Some interesting documentary films coming out in 2021
Acasă, My Home by Radu Ciorniciuc
For nearly 20 years, the Enache family has been living off-grid among the lakes and tall grass of the abandoned delta just a stone’s throw from the urban sprawl of Bucharest. Patriarch Gica long-ago chose to reject conventional living, instead settling with his wife and nine children in a makeshift hut, surviving off the fish that eldest Vali laboriously sells door-to-door in the city.
But, when the area is reclaimed for the establishment of a new urban park, inviting an incongruous cameo appearance from Prince Charles, director Radu Ciorniciuc tracks the family’s reluctant and arduous return to civilisation.
Acasă will be screening online on 28 November at 19:00 CET.
The Kiosk by Alexandra Pianelli
When she is called upon to help out the family business, director Alexandra Pianelli decides to film a diary cum industry exposé from her mother’s kiosk in the wealthy 16th arrondissement of Paris. For almost a century, generations of her family members have stood in the same two-by-one metre space, flogging newspapers, magazines and postcards to the daily humdrum of headlines, the clink of the cash register and the conversations of their punters.
However, she returns to the kiosk at a difficult time for the industry as strikes, the dominance of online news and greedy corporatism draw the family ever closer to the edge.
Teeming with charm, laden with funny moments but with an exceptional sensitivity to the little world around it, “The Kiosk” is an endearing and highly entertaining film that will surprise you with its depth of emotion.
No official release date has been set.
Garage People by Natalija Yefimkina
“Another fucking adventure, damn it” mutters a scrap metal reseller as he tows an old bus to his garage for dismantling.
Natalija Yefimkina is our silent guide to the kaleidoscopic world of the Russian garage people. There’s no telling what goes on behind each tiny door… one man radios to passing air traffic, the next breeds poultry and another has spent 25 years digging a five-floor deep tunnel.
These are private spaces, where each is free to explore their obsessions, tinker endlessly or generate a hustle. Every garage is its own little island, with its own look, purpose and inhabitants, who occasionally drift into contact with one another.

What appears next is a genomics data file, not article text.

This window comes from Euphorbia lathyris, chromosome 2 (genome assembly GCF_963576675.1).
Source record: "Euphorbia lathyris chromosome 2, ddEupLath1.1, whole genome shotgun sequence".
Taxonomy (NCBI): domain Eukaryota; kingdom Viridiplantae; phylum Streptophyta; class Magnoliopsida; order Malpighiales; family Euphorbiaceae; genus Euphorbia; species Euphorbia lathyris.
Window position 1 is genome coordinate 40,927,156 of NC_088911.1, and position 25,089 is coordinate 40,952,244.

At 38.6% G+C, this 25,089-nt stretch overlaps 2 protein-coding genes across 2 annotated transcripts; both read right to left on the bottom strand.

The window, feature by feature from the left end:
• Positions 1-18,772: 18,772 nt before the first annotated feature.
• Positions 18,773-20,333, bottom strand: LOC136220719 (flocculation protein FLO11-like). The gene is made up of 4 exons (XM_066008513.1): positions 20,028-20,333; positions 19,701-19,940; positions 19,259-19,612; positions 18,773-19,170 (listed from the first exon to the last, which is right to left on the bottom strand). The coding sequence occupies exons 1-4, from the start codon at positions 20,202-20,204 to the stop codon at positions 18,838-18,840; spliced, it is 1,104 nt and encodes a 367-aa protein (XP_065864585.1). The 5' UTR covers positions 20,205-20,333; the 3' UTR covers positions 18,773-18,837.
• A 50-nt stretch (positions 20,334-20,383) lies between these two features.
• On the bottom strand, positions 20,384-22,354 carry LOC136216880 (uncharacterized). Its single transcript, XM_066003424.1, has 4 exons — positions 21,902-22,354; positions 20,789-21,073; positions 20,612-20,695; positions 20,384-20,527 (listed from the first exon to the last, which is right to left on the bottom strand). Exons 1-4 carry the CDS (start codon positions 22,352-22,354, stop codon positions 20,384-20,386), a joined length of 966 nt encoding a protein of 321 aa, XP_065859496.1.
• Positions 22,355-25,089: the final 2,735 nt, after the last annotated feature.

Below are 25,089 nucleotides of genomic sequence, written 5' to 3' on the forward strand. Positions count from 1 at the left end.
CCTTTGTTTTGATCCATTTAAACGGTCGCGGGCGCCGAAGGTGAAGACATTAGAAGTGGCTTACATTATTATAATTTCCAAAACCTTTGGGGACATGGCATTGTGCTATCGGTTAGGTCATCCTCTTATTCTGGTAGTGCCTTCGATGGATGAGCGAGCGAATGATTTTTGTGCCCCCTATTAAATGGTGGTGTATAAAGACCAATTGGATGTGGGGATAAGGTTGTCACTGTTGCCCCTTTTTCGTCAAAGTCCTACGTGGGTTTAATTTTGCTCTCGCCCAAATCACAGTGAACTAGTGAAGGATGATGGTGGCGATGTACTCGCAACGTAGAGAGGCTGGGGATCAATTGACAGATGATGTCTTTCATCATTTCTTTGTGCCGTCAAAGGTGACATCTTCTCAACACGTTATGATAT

A beautifully shot, fascinating journey into a bittersweet world of wonder and hardship.
Garage People will be screening online on 30 November at 15:45 CET.
The Magnitude of All Things by Jennifer Abbott
A poetic diagnosis of humanity’s mental response to the climate crisis that borrows from filmmaker Jennifer Abott’s visceral experience of losing her sister to cancer. The film reminds about another well known story of the director of the movie One Cut, One Life.
Through her sister’s diary entries and reflective moments with activists from around the world, Abbott brings a completely unique take to an ever-expanding subset of films that tackle the issues of climate change.
“The Magnitude of All Things” focuses on the universal feeling of grief and applies it to the loss of our environment, a tug on your heartstrings far more personal and powerful than you might expect.
The Magnitude will be screening online on 26 November at 18:00 CET and on 29 November at 15:00 CET.
Bulletproof by Todd Chandler
For children in the US armed guards, shooting drills and weapon shake-downs are becoming a fact of life. In the process, protecting schoolchildren from mass shootings is emerging as a lucrative business.
Ruthlessly, and in true American fashion, security camera systems, bulletproof hoodies, door-locking systems and fire-arm providers are fighting it out in trade fairs to capture the market’s growing demands. By mixing candid shots of drills, security protocols and firearms training with the familiar aspects of school life, “Bulletproof” provides a shocking insight into just how bad things have got.
However, it also picks up on he positive changes happening within schools and the growing rejection of the status quo from both teachers and students alike.